Sight-Rite Laser Bore Sighters: Zero Your Rifle More Easily

Zeroing an optic is a skill that shooters must eventually acquire, if not master. No matter if you’re a hunter, competitor, or just a weekend target shooter, an improperly zeroed optic is a problem. Perhaps the worst thing about the zeroing process is getting “on paper” so you can dial your reticle in just where you want it. Reaching that point can be frustrating, time-consuming, and ammo-wasting if not done properly. Bore sighting helps avoid all that, but a standard bore sighter can be a pain and not everyone has the space or equipment. Fortunately, Sight-Rite laser bore sighters can help.

Sight-Rite Laser Bore Sighters
Sight-Rite Laser bore sighters are easy and accurate, and they save you time and ammo. (Author’s Photo)

Traditional Rifle Bore Sighting

Bore sighting kits aren’t hard to find, but you need to have the right setup. Ideally, you need about 25 yards of space, plus a gun vise with which to hold your rifle steady. After setting your target, remove the bolt. At this point, you have to look down the barrel using the old Mark I Eyeball, while adjusting the optic. I’ve never been good at that, especially since neither of my Mark Is has ever been especially sharp. I spent a lot of time moving back and forth, and it was tedious. Especially at the public gun range where I used to shoot.

Laser Bore Sighting a Rifle

So, a couple of years ago, I decided to try a laser bore sighter. In fact, I tried a few. Two particular things about the laser appealed to me. First, it saved me from squinting down the barrel. Once I had the bore sighter in the gun, all I had to do was walk the reticle in. Second, I could do it at home. All I needed was a stable base and about 30 feet. I know that you can also go the traditional route at shorter ranges, but, like sight radius, longer is better. I’ve found lasers, or certain lasers, to be more accurate at short range. I’ve also found that 30 feet is about the minimum for the laser, so keep that in mind.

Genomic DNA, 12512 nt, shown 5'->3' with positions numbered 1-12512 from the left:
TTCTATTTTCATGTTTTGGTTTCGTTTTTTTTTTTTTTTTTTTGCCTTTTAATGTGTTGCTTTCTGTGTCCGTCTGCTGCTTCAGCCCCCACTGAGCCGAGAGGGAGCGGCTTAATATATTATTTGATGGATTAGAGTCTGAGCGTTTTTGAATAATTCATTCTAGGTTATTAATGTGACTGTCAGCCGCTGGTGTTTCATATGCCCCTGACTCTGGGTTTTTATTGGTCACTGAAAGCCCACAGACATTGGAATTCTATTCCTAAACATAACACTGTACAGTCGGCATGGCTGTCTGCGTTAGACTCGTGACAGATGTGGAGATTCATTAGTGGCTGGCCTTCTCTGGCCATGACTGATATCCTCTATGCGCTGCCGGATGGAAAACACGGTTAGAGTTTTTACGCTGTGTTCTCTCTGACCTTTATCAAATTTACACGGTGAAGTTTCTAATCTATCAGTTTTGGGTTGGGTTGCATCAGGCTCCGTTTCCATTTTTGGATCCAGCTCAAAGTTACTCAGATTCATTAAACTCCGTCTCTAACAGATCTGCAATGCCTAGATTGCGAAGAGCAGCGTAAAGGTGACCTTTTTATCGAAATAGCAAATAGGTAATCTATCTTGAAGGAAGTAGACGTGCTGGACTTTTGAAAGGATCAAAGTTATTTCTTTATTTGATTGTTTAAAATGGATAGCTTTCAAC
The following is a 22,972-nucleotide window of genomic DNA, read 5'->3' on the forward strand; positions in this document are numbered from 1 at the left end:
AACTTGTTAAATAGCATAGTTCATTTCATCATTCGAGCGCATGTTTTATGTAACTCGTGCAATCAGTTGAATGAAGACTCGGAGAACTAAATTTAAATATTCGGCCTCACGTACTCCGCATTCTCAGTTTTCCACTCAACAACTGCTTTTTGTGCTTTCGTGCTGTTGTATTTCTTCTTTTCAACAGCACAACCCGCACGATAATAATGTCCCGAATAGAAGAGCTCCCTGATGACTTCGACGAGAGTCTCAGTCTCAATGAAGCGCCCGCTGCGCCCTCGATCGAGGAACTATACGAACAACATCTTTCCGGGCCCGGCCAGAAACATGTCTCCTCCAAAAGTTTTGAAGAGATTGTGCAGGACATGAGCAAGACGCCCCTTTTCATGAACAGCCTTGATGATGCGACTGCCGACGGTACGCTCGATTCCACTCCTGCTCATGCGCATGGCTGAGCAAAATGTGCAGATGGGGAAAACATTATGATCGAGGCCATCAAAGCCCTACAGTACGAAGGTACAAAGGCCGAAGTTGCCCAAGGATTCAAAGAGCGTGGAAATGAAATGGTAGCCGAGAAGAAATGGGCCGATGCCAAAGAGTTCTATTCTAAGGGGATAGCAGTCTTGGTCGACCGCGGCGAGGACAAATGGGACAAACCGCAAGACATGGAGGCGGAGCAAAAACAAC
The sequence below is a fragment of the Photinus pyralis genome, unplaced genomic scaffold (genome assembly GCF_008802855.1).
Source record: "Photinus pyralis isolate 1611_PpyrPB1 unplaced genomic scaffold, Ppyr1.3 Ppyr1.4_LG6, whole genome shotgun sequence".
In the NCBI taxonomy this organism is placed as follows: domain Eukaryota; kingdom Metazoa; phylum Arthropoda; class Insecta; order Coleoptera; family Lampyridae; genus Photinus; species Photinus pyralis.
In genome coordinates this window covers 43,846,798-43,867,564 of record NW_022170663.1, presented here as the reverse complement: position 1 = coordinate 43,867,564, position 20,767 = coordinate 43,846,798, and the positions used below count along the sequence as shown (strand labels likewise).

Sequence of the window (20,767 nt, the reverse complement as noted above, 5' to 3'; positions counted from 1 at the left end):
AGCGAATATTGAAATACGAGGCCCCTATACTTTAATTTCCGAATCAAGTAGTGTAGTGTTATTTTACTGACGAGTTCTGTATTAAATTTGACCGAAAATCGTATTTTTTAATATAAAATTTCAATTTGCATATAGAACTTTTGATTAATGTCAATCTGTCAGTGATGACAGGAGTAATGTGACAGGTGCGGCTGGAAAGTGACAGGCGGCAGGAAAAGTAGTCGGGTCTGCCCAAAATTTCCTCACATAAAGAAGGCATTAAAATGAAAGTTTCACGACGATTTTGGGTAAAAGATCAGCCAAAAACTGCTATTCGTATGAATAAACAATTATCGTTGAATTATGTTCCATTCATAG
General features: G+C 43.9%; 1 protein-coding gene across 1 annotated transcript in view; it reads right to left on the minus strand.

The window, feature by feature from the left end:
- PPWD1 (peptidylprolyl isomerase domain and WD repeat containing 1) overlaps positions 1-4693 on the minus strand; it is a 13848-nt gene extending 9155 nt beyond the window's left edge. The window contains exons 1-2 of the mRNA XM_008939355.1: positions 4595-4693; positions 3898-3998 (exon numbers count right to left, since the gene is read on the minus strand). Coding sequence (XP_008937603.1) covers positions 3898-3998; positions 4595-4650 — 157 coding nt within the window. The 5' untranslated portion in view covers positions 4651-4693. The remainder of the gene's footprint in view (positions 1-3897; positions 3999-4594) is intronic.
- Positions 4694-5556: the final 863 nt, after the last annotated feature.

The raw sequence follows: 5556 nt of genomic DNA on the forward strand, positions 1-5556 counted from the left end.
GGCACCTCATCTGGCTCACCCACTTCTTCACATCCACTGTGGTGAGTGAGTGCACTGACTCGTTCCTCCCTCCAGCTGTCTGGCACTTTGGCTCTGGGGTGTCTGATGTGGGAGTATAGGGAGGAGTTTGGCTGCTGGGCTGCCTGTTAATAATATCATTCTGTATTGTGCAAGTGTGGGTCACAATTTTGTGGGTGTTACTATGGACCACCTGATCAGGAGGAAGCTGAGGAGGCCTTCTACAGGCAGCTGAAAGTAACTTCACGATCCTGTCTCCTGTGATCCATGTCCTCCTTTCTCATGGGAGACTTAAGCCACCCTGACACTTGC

Laser bore sighter on target
The Sight-Rite laser shows you exactly where you need to be. (Author’s Photo)

You can also use lasers at the range, but they can be hard to pick up in sunlight. A reflective target helps in that situation. But I prefer doing it at home and haven’t yet discovered a real advantage to not doing so.

Laser Bore Sighter Choices

There are two basic styles of laser bore sighter. The first, which I tried initially, is inserted in the muzzle. The one I had was “universal” and had spacers to ensure a tight fit for any caliber. It worked all right, though I found that rifles with muzzle brakes tended to be a bit less precise when sighted with that bore sighter. It’s better to put it right into the muzzle itself.

The other, which I have come to prefer, is shaped like a cartridge and inserts directly into the chamber. This avoids any “wobble,” as I sometimes experienced with the other bore sighter. The downside here is that you need multiple bore sighters for multiple calibers. On the plus side, however, the individual caliber bore sighters are less expensive and put me on target a bit more accurately than the first type. Perhaps it saves me a round or two at the range. Finally, the first type occasionally shifted ever so slightly out of its place, meaning I was constantly checking it. That’s not a problem when the laser rests in the rifle’s chamber.